There’s an endless search on for the easiest way to garden. The fool-proof method. The no-work approach. The incredibly productive strategy.
Here’s a sample of ideas you may have encountered:
Plastic bottle hydroponics
PVC pipe gardening
Straw bale gardening
Gardening in bags of soil
Olla pot irrigation
4-season greenhouse gardening
Strawberry barrel gardening
Dripline irrigated rows
…and lots and lots more
Now I’m not going to condemn all these methods. Many of them are quite clever and may be perfect for your area, particularly in your in a marginal food-growing area. My main problem with most of them is that in a grid-down situation, or in a post Peak Oil scenario, or even during a time of runaway inflation or a shipping strike or some sort, you may get stuck.
The ideal survival garden is dead simple, and a lot of these methods purport to be easy short-cuts to growing your own food. The concern is, however, that the methods are too complex or driven by outside inputs to work well in a crisis.
Before I go further, let me say this: if you’re growing your own food, however you’re doing it, you’re better off than the many people who aren’t growing anything at all. If it takes an irrigation system divided into carefully timed sectors and automatic sprinklers to keep you producing edibles, that’s a lot better than doing nothing.
That caveat aside, I have some worries.
Let’s pretend you’re on city water and electricity. Let’s further pretend that you’ve set up the coolest danged tilapia-raising/cabbage-growing/self-filtering aquaponics system this side of Star Trek. What do you do if the power goes off… or your access to easy water dries up?
This isn’t a hypothetical question. I have a friend who raises tilapia and salads in a greenhouse. It’s cool as heck and totally worth seeing. Yet on two separate occasions, he’s lost a bunch of his fish because of minor flaws that weren’t caught until it was too late. At one point his aeration valve locked up while his pump continued to empty water from the system. Overnight, a tank drained and by the time he saw it the next morning, he had a bunch of dead fish.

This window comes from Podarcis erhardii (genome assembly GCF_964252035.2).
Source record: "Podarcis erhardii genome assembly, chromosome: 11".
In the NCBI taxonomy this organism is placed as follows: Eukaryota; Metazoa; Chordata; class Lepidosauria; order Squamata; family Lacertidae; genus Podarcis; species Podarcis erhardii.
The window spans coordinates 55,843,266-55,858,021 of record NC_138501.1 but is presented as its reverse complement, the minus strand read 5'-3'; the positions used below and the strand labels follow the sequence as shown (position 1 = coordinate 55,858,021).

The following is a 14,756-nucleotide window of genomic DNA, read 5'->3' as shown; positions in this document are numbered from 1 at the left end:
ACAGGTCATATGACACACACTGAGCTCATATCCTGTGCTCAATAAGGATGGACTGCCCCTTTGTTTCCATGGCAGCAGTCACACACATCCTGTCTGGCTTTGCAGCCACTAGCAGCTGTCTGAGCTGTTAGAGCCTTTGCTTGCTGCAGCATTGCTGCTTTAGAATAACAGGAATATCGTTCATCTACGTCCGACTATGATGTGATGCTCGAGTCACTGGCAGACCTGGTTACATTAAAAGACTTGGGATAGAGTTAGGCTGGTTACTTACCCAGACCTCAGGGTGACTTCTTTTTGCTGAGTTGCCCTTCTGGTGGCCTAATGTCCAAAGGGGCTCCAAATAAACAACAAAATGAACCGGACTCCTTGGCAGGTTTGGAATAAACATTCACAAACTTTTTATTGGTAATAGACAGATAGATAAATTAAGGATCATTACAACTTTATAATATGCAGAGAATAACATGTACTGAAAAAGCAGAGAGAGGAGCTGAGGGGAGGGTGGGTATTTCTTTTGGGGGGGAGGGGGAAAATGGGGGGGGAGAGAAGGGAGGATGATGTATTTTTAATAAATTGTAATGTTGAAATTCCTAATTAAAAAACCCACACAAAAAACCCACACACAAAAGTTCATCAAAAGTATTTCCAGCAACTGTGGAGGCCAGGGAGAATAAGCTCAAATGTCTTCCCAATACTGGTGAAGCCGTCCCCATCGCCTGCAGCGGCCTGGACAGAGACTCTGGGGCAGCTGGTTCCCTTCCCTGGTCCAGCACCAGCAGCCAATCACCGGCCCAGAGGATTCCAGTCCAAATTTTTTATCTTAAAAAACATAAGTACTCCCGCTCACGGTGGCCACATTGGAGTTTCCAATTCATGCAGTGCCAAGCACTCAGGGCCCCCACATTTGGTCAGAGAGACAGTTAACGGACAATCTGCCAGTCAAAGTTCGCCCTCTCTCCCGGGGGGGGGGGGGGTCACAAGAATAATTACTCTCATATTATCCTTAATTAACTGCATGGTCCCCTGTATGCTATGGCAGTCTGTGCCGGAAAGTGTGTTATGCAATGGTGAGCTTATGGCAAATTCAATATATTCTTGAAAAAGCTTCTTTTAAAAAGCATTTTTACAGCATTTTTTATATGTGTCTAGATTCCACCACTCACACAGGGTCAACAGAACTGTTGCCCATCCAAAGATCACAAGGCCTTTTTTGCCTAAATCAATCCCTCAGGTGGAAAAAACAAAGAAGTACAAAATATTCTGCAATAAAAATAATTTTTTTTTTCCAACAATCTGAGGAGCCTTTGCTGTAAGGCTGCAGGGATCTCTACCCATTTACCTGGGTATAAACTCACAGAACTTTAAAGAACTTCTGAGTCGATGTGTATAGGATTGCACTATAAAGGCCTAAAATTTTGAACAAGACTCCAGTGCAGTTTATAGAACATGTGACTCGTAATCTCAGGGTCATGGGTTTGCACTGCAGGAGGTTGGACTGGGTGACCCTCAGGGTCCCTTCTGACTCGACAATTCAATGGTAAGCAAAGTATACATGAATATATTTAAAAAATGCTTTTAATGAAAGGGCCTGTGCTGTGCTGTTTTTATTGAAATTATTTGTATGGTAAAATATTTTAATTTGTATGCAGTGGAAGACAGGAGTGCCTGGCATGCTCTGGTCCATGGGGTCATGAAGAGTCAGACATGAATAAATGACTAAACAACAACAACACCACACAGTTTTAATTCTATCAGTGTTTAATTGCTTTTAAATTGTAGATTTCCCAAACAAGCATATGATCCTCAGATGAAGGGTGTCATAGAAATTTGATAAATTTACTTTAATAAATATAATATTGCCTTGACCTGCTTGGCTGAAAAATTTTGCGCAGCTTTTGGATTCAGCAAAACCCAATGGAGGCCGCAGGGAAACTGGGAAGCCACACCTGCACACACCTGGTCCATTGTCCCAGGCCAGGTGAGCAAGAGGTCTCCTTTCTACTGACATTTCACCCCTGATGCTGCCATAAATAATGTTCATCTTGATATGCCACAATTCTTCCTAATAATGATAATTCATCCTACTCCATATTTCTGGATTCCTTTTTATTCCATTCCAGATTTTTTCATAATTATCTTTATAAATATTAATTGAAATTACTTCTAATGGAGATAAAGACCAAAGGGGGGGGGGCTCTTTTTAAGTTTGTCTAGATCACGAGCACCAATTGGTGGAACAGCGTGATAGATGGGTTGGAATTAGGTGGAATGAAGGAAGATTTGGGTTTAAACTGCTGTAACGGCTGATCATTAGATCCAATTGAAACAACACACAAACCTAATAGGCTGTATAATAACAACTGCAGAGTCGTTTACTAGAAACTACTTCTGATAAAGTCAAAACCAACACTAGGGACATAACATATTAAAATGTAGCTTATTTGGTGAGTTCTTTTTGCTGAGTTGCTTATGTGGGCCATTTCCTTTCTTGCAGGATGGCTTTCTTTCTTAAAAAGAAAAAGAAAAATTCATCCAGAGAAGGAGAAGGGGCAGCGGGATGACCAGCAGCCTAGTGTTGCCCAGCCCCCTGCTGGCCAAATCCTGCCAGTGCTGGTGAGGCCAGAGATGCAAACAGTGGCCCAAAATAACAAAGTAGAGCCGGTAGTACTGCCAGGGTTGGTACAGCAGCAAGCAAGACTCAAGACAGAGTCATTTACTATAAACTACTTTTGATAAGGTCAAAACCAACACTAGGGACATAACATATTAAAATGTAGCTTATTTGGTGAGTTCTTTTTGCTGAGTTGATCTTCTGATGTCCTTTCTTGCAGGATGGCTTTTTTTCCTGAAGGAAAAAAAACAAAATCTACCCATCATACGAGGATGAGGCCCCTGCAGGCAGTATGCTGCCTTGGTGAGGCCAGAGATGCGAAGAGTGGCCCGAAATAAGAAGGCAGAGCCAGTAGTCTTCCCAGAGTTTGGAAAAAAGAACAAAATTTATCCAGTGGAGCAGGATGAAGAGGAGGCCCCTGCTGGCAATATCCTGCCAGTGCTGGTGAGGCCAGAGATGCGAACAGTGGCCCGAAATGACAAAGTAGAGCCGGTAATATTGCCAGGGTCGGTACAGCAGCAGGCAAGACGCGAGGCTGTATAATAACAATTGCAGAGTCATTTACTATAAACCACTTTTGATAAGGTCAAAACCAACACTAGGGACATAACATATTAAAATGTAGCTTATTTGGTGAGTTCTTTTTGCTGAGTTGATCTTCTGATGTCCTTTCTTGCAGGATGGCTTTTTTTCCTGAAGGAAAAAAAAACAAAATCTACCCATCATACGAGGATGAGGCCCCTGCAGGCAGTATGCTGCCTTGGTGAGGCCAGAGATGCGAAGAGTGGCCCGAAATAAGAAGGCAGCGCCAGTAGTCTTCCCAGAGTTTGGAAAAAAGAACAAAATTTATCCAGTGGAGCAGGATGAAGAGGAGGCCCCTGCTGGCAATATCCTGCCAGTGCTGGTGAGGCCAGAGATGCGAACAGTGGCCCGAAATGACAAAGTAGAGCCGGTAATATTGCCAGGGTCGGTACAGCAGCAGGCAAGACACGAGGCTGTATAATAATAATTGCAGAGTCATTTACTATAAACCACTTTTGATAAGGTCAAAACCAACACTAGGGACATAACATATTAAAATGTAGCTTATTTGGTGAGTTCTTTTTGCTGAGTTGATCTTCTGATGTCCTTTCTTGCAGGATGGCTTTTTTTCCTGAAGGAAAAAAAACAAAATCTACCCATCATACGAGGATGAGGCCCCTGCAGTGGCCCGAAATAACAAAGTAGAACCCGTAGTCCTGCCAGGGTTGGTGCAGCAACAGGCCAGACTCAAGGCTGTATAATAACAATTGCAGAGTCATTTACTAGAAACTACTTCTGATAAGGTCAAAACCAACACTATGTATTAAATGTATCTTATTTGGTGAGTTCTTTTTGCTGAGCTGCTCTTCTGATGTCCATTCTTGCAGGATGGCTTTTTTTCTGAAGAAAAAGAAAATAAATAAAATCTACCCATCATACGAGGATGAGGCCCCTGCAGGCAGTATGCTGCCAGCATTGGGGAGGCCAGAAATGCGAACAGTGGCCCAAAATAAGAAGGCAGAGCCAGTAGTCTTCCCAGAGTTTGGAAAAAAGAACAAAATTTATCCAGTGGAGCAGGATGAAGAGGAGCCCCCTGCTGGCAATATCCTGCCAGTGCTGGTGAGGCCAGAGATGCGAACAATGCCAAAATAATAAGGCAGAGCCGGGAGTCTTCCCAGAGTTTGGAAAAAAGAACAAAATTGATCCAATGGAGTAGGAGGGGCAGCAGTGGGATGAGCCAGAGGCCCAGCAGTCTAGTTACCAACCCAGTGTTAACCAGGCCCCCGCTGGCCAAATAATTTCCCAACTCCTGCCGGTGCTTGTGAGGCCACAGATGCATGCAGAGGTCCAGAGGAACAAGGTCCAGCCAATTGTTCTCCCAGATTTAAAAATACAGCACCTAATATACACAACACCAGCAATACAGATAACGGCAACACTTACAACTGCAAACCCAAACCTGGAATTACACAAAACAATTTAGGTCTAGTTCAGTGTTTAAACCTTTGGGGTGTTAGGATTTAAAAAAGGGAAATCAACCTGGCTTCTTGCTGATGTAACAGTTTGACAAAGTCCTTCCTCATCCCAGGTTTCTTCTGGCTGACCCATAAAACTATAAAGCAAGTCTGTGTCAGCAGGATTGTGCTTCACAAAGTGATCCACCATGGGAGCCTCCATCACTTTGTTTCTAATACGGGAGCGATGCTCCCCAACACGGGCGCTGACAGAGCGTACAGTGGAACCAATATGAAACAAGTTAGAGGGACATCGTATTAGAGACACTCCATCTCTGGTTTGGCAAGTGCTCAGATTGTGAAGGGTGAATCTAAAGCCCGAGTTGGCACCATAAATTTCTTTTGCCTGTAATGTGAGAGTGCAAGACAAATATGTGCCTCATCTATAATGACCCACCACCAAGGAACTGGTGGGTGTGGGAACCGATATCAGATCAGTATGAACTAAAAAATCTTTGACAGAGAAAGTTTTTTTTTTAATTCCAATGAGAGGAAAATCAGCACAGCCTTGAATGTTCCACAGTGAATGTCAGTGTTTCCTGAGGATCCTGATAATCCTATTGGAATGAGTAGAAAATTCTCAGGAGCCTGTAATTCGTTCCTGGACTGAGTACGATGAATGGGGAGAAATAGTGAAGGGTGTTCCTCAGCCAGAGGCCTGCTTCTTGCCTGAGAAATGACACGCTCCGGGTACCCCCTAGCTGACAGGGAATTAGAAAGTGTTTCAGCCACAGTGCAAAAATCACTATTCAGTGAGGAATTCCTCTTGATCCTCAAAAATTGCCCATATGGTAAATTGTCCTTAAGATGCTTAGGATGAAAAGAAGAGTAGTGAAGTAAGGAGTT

This is sad but not life-threatening right now. But if those fish were needed to feed the family because there were no other options left, he would have been in big trouble. Sometimes one little problem can really mess up a complicated system.
Part of the reason our nation is in such trouble is because the American banking system – and the international banking system – kept bundling, repackaging, leveraging and building vast castles of wealth on top of a shaky and increasingly incomprehensible system of debt-backed paper money. In gardening terms, they moved far away from the simplicities of dirt, sunlight, digging and seeding… and the resulting crash created an ongoing Depression with no end in sight.
My advice to new gardeners and those who hope to feed themselves through future cataclysms is the same thing I learned when I was a journalist: KISS. That’s short for Keep It Simple, Stupid!
You may be facing tough conditions on your property. Perhaps the soil is too alkaline… or comprised of hard clay… or, heaven forbid, you’re in the city and have a shady lot thanks to your neighbor’s trees.
The temptation is to look for an easier way… but sometimes, you can’t have ease and security at the same time. If a squirrel chews through your irrigation hoses, will you be able to replace them? If a hurricane knocks down your greenhouse, can you still grow? If the power goes off, will your well work? If not, learn to trap water on your property.
Some of the methods above are pretty simple. The difficulties arise in doing them on a large enough scale to feed yourself.
A few generations back, gardening required skill and hard work, but little in the way of infrastructure. If you stay in shape, own some good tools and consistently add homemade compost and build your soil, you can grow food almost anywhere. You might not be able to pull off touchy gourmet plants, but chances are, there’s a staple you can grow that will keep you from getting too hungry.
Figure out how to grow with the simplest methods possible. Straight-up double-dug biointensive growing is a good start, as is traditional row gardening. If you plant in wide rows, your water needs go way down. Hugelkultur (or my twist on it, “melon pits“) may be another option, as is the Back to Eden method. Once you figure out how to garden traditionally, there’s no reason not to fiddle around with more complicated approaches as they tickle your fancy. Redundancy is always a good idea. In my gardening, I maintain a range of different approaches and always plant a variety of staples, from easy roots like turnips to long-term food sources like pecans and other tree crops.
Preparedness should start from the ground up. Get good at doing things simply and you can always add complexity later. Just don’t count on those systems to the exclusion of good old-fashioned hard work.